In the concluding part, the CNIL acknowledges that two trends could already be seen within the replies: on the one hand, companies tend to want to limit as much as possible the applicability of the right to data portability, while on the other hand, the representatives of the civil society are looking to encourage persons to take their data in their own hands and to reinvent their use (p. 10).

According to the report, the Technology Subgroup of the Article 29 Working Party is currently drafting guidelines with regard to the right to data portability. “They will clarify the field of application of this right, taking into account all the questions raised by the participants to the consultation, and they will also details ways to reply to portability requests”, according to the report (p. 10).

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Click HERE for Part II of this post.

The GDPR already started to appear in CJEU’s soft case-law (AG Opinion in Manni)

CJEU’s AG Bot referred to the GDPR in his recent ‘right to be forgotten’ Opinion

It may only become applicable on 25 May 2018, but the GDPR already made its official debut in the case-law of the CJEU.

It was the last paragraph (§101) of the Conclusions of AG Bot in Case C-398/15 Manni, published on 8 September, that specifically referred to Regulation 2016/679 (the official name of the GDPR). The case concerns the question of whether the right to erasure (the accurate name of the more famous “right to be forgotten”) as enshrined in Article 12 of Directive 95/46 also applies in the case of personal data of entrepreneurs recorded in the Public Registry of companies, if their organisation went bankrupt years ago. Curiously, the preliminary ruling question doesn’t specifically refer to the right to erasure, but to the obligation in Article 6(1)(e) for controllers not to retain the data longer than necessary to achieve the purpose for which they were collected.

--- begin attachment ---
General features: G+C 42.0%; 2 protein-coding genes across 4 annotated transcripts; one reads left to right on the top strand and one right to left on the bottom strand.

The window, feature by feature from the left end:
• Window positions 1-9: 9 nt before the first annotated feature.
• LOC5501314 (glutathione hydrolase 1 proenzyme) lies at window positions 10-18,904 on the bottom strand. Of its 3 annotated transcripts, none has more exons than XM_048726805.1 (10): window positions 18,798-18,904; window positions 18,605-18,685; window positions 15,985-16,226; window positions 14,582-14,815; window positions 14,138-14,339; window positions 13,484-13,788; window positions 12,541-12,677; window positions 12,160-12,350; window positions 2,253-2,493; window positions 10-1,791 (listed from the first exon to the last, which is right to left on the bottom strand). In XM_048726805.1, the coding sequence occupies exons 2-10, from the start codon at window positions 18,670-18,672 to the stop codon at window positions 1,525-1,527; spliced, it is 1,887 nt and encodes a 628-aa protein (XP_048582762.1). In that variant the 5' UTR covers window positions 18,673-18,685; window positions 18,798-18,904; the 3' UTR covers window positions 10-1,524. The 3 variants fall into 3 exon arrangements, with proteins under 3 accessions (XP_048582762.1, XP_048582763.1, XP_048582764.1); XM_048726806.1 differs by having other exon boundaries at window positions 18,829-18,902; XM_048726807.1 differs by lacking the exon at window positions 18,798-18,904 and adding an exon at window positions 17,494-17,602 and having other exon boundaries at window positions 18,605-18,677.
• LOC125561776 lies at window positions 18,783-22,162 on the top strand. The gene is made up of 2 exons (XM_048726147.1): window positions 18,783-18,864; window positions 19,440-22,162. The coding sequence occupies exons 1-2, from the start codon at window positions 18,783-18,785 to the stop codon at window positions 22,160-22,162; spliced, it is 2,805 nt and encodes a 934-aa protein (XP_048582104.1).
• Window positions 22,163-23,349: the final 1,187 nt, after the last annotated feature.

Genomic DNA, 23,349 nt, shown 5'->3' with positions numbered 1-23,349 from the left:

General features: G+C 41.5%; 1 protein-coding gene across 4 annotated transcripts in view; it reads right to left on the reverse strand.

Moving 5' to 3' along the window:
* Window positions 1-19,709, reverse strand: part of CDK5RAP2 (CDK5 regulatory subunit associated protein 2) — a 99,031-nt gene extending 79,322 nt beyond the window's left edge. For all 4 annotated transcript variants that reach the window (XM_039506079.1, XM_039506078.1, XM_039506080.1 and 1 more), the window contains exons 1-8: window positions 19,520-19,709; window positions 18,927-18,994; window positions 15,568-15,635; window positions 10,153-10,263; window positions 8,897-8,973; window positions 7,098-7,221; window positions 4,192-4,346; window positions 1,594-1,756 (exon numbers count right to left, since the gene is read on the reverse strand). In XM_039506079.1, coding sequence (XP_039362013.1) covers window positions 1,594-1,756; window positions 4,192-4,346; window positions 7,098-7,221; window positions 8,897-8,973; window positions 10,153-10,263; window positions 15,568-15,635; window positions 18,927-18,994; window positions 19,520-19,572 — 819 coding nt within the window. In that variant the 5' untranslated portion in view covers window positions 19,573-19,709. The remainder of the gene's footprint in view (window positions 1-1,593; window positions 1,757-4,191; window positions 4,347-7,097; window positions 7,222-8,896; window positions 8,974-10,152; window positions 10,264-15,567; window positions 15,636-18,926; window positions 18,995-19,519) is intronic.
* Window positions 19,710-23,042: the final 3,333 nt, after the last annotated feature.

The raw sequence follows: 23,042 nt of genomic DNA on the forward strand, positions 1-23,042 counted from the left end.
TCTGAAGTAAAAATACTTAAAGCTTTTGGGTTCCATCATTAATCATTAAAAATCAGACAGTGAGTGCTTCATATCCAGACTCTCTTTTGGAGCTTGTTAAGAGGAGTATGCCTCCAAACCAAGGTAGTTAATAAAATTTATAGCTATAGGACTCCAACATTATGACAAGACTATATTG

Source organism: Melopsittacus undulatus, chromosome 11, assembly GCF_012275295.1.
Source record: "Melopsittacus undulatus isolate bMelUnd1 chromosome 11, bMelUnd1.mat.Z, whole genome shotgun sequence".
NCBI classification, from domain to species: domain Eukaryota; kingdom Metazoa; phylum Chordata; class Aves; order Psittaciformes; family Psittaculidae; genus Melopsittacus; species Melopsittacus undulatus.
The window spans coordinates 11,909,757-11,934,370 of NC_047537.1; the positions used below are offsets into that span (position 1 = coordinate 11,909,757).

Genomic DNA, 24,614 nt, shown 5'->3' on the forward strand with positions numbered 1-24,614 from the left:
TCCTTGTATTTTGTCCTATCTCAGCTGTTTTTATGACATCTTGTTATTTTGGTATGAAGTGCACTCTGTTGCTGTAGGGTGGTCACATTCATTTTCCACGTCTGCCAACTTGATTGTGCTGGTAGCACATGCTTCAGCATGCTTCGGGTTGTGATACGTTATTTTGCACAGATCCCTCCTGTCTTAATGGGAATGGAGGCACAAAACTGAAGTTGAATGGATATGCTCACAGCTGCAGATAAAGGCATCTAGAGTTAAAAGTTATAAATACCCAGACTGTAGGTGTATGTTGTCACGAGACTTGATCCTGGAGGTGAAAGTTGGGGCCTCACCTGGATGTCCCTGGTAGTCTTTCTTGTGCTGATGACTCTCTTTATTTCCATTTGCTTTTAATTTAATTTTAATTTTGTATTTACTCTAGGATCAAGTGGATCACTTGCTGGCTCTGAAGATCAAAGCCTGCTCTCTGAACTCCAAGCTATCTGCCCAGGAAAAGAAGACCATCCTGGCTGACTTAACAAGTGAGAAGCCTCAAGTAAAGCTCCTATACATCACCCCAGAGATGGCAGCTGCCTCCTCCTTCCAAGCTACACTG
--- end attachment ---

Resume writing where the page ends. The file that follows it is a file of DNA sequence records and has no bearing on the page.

In fact, Mr Manni had requested his regional Chamber of Commerce to erase his personal data from the Public Registry of Companies, after he found out that he was losing clients who performed background checks on him through a private company that specialised in finding information in the Public Registry. This happened because Mr Manni had been an administrator of a company that was declared bankrupt more than 10 years before the facts in the main proceedings. In fact, the former company itself was radiated from the Public Registry (§30).

Disclaimer! The Opinion is not yet available in English, but in another handful of official languages of the EU. Therefore, the following quotes are all my translation from French or Romanian.

AG Bot advised the Court to reply to the preliminary ruling questions in the sense that all personal data in the Public Registry of companies should be retained there indefinitely, irrespective of the fact that companies to whose administrators the data refer are still active or not. “Public Registries of companies cannot achieve their main purpose, namely the consolidation of legal certainty by disclosing, in accordance with the transparency principle, legally accurate information, if access to this information would not be allowed indefinitely to all third parties” (§98).